Self-Publishing Voyage

Self-publishing is largely a self-taught business.  There are dozens of people out there teaching all about it, and many of them are reputable and highly informative.  I have every intention of recognizing them as we go along.

Nonetheless, for all the emphasis on "self", self-publishing is in every sense a team sport.  You provide the inspiration and perspiration for the material you want to publish, true, but after that it's all about others.  You need an ever-widening circle of friends, fan and buyers.  You need technology platforms to produce and host your work to market-acceptable levels of quality. And in today's internet-based environment, you need tools to help you sort out the masses of  people and information you have to deal with. All of those "partners" in your venture make the rules within their spheres of influence, and it's not uncommon that these rules contradict one another.  Plus they change all the time.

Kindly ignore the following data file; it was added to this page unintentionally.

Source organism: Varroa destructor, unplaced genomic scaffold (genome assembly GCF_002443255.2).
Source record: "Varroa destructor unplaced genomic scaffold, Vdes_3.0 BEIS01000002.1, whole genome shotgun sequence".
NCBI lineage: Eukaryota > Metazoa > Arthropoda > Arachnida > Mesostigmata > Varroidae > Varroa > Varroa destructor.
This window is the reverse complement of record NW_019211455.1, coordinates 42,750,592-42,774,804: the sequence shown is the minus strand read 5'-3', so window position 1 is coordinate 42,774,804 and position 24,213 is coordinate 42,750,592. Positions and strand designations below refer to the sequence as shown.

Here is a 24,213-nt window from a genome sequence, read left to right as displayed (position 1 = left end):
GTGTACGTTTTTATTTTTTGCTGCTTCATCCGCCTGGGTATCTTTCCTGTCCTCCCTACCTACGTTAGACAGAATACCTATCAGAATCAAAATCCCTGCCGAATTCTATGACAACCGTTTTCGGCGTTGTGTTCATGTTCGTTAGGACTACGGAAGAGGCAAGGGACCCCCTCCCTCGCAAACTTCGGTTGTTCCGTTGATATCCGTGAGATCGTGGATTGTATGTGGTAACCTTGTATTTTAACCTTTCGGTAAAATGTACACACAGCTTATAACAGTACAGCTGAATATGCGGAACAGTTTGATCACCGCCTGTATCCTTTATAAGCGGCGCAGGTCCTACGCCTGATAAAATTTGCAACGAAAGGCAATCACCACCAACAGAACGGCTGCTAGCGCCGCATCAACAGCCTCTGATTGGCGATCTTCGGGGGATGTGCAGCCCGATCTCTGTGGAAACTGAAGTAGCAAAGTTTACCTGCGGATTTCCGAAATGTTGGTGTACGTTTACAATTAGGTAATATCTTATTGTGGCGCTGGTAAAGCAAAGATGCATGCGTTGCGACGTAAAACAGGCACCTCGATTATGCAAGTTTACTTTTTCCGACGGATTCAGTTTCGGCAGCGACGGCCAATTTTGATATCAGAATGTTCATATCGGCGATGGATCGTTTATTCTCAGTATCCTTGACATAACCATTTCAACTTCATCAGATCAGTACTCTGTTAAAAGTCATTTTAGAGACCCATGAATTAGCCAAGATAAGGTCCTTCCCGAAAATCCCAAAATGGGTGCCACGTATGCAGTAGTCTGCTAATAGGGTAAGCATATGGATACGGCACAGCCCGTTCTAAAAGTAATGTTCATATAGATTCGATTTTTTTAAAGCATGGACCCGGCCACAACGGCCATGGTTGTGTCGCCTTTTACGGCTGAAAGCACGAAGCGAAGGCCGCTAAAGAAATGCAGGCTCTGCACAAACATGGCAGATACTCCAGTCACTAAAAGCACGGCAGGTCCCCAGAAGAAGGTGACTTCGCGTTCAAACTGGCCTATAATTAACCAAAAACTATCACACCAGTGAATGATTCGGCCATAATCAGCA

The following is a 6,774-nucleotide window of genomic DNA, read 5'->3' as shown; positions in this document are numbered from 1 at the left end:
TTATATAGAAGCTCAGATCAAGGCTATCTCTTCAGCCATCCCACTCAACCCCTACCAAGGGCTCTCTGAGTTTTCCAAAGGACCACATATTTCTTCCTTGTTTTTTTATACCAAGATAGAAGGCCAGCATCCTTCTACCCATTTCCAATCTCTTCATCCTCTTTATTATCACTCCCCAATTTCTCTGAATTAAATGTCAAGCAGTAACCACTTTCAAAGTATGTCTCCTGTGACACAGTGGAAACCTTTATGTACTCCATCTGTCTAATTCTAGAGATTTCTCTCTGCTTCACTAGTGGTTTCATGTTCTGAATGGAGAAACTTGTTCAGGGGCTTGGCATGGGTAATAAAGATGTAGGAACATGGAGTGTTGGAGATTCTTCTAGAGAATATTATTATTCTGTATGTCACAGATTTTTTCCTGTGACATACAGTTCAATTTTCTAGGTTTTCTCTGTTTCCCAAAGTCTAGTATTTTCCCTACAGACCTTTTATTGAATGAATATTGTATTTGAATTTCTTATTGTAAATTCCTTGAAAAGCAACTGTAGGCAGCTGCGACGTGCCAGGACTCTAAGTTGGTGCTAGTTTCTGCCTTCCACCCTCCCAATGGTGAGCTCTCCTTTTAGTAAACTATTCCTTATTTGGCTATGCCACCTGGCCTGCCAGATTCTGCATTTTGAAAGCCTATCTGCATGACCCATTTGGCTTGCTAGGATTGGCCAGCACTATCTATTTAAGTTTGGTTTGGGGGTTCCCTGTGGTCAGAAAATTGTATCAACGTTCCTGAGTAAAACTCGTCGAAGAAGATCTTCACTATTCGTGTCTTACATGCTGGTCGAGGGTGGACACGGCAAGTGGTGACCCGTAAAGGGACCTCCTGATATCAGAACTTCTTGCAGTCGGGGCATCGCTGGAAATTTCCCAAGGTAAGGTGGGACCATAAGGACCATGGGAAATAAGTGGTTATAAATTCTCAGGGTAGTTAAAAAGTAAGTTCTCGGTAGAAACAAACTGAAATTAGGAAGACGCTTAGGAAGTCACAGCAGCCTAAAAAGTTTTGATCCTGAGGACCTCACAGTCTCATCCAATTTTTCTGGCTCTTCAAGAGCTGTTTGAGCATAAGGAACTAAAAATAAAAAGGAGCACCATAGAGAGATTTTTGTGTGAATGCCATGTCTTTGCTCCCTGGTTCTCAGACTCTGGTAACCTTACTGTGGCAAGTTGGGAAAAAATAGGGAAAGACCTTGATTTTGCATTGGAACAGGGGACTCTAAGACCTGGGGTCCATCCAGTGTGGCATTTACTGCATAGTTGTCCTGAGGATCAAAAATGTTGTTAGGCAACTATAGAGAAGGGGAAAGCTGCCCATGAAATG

That brings you full circle to the point above about reputable advisors: their materiel may have been correct when it was presented, but that's almost a guarantee than 8-12 months later there will have been a major change in the way some part of the puzzle works, and so there will be at least one gaping flaw in their descriptions of how to get things done.

I'll keep this page separated by topic.  At the time of writing and particular post, that's what I've learned about that particular part of the self-publishing puzzle. Hopefully other commenters will help correct any errors on my part or provide updates when things change.


Kindle publishing
Audio-book publishing

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